Mr. Karroubi's support also seems to be on the rise. Due to the endorsement of the Office for Consolidation of Unity (known in Iran as Tahkim Vahdat), an umbrella group for most of the university student organizations, Mr. Karroubi's support among the university students seems to be strong. In addition, Mr. Karroubi's honest, frank and courageous discussions of the major problems the country is facing, and his strong attacks on Mr. Ahmadinejad's record has won him widespread admiration.
Many polls indicate that the two reformist candidates attract about 80% of the likely voters, which bodes well for the reformist camp. But success of the reformists hinges on two key points: again, as already noted, a huge turn-out, and the degree of cheating and vote fraud that might take place.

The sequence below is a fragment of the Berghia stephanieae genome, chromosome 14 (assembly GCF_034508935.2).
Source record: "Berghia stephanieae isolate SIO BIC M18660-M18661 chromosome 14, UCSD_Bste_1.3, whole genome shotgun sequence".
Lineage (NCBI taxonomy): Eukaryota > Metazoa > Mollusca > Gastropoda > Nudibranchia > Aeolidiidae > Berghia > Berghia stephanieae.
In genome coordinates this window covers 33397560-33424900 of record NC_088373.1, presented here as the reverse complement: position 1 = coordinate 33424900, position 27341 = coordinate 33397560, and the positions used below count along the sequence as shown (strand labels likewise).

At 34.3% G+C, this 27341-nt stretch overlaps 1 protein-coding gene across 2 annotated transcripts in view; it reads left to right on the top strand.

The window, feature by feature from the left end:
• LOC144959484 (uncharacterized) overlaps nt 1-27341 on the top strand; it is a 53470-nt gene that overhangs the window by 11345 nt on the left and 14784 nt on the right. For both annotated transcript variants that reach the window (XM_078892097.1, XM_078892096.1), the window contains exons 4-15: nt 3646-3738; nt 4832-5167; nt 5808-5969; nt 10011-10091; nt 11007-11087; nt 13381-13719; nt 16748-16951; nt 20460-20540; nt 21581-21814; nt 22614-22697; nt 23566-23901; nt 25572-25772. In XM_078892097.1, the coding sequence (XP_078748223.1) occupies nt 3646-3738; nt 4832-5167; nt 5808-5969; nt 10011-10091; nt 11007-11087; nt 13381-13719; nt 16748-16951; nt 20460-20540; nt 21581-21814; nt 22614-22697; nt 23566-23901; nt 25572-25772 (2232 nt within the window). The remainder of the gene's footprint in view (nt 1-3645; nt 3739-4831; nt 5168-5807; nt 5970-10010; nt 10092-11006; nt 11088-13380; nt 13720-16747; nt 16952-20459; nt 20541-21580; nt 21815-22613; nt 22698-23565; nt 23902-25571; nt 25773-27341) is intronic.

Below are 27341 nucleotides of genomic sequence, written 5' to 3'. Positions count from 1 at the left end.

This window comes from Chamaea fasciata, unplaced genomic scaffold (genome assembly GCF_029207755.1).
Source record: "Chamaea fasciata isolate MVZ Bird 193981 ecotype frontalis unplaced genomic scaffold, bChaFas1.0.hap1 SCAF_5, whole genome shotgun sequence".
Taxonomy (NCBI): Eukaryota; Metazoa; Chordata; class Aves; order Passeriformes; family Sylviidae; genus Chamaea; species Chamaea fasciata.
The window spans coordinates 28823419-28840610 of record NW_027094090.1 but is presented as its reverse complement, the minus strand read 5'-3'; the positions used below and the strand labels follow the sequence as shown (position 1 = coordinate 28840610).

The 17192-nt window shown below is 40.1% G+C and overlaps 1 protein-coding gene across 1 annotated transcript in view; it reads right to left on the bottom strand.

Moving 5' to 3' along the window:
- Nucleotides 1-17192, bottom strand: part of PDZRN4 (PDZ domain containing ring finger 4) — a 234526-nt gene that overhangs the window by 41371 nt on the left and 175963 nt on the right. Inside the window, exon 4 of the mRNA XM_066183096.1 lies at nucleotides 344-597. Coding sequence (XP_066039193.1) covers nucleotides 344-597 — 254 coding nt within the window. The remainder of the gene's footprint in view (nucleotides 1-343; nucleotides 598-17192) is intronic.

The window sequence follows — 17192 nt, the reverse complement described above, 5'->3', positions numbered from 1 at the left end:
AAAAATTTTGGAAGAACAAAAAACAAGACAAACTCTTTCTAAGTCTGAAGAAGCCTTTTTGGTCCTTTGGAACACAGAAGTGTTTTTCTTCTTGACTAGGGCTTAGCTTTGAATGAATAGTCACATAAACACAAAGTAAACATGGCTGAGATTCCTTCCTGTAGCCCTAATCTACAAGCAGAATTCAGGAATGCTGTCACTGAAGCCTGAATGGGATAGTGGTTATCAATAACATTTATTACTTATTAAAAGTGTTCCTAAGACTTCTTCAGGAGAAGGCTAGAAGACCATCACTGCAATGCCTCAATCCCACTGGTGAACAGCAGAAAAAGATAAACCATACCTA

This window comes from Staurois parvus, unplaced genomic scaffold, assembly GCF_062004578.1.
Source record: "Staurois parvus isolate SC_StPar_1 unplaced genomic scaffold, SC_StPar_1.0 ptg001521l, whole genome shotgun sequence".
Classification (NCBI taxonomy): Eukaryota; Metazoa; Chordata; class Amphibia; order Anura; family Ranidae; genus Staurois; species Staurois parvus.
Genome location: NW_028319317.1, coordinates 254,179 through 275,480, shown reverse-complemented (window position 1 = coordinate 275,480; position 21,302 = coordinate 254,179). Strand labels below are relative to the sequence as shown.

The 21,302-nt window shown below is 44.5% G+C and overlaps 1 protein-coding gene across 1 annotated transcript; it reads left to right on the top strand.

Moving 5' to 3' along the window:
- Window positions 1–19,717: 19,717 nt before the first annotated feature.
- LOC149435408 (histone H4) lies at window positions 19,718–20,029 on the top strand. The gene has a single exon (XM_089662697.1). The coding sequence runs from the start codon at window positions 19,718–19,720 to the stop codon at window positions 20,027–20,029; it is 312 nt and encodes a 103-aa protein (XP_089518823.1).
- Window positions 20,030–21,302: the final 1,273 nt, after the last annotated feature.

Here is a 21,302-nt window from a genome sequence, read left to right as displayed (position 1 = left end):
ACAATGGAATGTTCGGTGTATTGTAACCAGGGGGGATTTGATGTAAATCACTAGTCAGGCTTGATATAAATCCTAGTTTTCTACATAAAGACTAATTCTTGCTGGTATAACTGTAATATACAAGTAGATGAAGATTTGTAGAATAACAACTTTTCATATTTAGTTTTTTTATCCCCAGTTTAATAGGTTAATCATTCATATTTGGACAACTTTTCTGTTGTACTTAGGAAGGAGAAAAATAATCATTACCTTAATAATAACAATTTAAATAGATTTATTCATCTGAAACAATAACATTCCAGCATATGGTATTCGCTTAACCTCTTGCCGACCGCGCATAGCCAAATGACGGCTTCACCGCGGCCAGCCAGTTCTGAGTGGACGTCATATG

Mr. Rezaee is not expected to receive more than a few percent of the total vote. However, his support in his native province of Khuzestan (where most of Iran's oil fields are located) seems to be relatively strong and increasing. In addition, Mr. Rezaee provides those conservatives who are unhappy with Mr. Ahmadinejad an excuse to vote for someone other than a reformist. None of this bodes well for Mr. Ahmadinejad.
One of the most important events of the past week was the one-on-one presidential debates that took place between the four candidates: Rezaee v Karroubi; Mousavi v Ahmadinejad; and Rezaee v Mousavi. While the first and third debates were mostly civilized and calm, the debate between Messrs Mousavi and Ahmadinejad, considered the top two candidates, was highly charged and watched by at least 40 million Iranians living in Iran, and a large number of Iranians in the Diaspora.